I said preview. Completely understand the nature of people buying and pulling apart commercial blocks.
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Old 05-27-2004, 12:03 AM   #21
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Their placement (the bent ones) and the overall discoloration pattern is something to notice also.
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Old 05-27-2004, 12:14 AM   #22
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I am respectful of NDAs and of conditions placed upon testing of preview wbs Cathar. But precedence HAS been set re retail wbs
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Old 05-27-2004, 12:30 AM   #23
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Way to go pHaestus!

Giving it the ole can opener treatment!

I was also reminded about Hoot's pin fin block: it's been an inspiration to me too, but not to replicate/mimick it.

Can't wait to see Bill's comments on this... Gotta save the pics!
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Old 05-27-2004, 01:15 AM   #24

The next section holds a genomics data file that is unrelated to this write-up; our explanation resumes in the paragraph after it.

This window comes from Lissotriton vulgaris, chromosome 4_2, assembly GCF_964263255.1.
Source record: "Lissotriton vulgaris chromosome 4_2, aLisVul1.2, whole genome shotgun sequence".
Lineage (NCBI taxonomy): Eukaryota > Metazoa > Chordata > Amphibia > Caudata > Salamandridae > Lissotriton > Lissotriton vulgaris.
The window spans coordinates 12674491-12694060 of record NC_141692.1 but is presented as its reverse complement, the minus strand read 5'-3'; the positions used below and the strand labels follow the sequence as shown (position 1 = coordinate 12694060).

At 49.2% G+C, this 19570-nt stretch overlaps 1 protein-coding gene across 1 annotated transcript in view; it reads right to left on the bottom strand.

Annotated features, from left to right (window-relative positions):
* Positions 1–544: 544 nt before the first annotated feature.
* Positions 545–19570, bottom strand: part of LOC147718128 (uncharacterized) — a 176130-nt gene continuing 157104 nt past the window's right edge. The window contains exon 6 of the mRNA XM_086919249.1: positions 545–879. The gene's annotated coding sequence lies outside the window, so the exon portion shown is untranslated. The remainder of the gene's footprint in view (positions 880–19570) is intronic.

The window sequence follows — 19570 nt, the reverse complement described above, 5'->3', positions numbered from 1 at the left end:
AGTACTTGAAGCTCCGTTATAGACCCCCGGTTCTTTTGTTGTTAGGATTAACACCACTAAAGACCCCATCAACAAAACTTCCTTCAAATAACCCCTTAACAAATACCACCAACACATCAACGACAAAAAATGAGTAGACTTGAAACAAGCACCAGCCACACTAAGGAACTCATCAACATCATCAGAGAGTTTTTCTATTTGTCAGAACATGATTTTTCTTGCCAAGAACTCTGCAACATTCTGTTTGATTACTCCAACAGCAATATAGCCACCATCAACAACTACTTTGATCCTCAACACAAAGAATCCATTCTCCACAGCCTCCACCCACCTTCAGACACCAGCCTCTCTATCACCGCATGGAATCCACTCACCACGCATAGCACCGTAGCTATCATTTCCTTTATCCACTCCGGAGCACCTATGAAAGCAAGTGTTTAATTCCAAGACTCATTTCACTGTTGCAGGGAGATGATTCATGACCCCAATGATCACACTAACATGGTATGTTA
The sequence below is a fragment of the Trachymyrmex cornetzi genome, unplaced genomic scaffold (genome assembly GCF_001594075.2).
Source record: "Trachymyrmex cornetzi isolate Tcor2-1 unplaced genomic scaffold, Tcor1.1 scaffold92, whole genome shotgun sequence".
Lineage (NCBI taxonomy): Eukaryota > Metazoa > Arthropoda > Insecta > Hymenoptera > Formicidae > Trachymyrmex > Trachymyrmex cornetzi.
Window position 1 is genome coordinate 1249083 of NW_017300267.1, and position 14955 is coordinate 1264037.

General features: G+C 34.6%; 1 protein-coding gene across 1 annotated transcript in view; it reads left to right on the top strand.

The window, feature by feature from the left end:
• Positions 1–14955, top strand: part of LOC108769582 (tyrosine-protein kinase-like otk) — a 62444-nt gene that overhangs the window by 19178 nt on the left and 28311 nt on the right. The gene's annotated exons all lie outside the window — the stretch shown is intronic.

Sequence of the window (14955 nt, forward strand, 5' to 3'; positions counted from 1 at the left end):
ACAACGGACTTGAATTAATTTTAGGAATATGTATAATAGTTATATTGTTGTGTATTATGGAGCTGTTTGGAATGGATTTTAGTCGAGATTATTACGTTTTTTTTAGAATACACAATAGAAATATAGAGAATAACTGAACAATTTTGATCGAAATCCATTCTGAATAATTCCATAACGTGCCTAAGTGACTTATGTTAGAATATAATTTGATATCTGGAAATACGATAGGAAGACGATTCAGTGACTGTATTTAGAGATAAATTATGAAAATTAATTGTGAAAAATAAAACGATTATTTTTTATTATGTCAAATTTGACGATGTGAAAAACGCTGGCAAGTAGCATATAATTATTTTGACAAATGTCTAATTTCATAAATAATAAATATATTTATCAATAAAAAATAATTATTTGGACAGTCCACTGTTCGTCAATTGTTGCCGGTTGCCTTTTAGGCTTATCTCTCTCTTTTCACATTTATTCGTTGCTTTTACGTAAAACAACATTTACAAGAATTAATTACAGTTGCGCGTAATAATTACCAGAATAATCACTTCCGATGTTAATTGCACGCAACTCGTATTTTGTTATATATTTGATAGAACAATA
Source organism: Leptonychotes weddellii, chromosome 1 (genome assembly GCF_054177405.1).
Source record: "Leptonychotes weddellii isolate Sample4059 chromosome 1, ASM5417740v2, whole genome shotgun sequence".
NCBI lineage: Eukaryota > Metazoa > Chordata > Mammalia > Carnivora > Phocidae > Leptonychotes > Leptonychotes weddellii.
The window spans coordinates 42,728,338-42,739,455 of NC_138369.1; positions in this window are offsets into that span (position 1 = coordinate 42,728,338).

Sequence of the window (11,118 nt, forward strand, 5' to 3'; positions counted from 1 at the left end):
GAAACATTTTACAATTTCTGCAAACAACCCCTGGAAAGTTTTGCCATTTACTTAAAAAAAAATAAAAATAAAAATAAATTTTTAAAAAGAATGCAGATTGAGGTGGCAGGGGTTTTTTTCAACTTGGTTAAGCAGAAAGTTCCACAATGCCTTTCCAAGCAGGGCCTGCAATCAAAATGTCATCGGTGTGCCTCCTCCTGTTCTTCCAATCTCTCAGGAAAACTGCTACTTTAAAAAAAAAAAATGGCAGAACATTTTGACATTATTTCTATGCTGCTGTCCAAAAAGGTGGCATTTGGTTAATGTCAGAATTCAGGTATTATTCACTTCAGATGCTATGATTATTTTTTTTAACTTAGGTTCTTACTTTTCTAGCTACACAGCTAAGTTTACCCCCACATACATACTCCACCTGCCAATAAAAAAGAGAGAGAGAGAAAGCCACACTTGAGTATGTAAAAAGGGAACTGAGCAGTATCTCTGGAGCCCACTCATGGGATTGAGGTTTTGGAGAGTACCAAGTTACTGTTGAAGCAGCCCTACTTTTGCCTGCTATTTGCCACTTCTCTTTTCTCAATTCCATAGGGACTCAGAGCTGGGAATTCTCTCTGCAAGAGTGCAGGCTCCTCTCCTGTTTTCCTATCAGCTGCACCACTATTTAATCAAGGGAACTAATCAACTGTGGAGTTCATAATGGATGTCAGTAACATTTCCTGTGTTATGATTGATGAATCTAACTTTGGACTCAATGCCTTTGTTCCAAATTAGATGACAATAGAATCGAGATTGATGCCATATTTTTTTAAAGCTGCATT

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eh... u shoulda sent the block to me
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Old 05-27-2004, 03:47 AM   #25
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I think the whole smplicty is quite deceptive here. It is not simple at all. The whole flow conrol uses two different mechanism there to my understanding. One is purely Newtonian (inertia) and second is derived from the Poiseuille's Law and pressure drop gradients.
Very clever due to elegant engineering employed at minimal cost!
As product it is just perfect!

BTW Nice hacking jobbie there pH! Did you enjoy doing it, huh? C'mon, we know you did!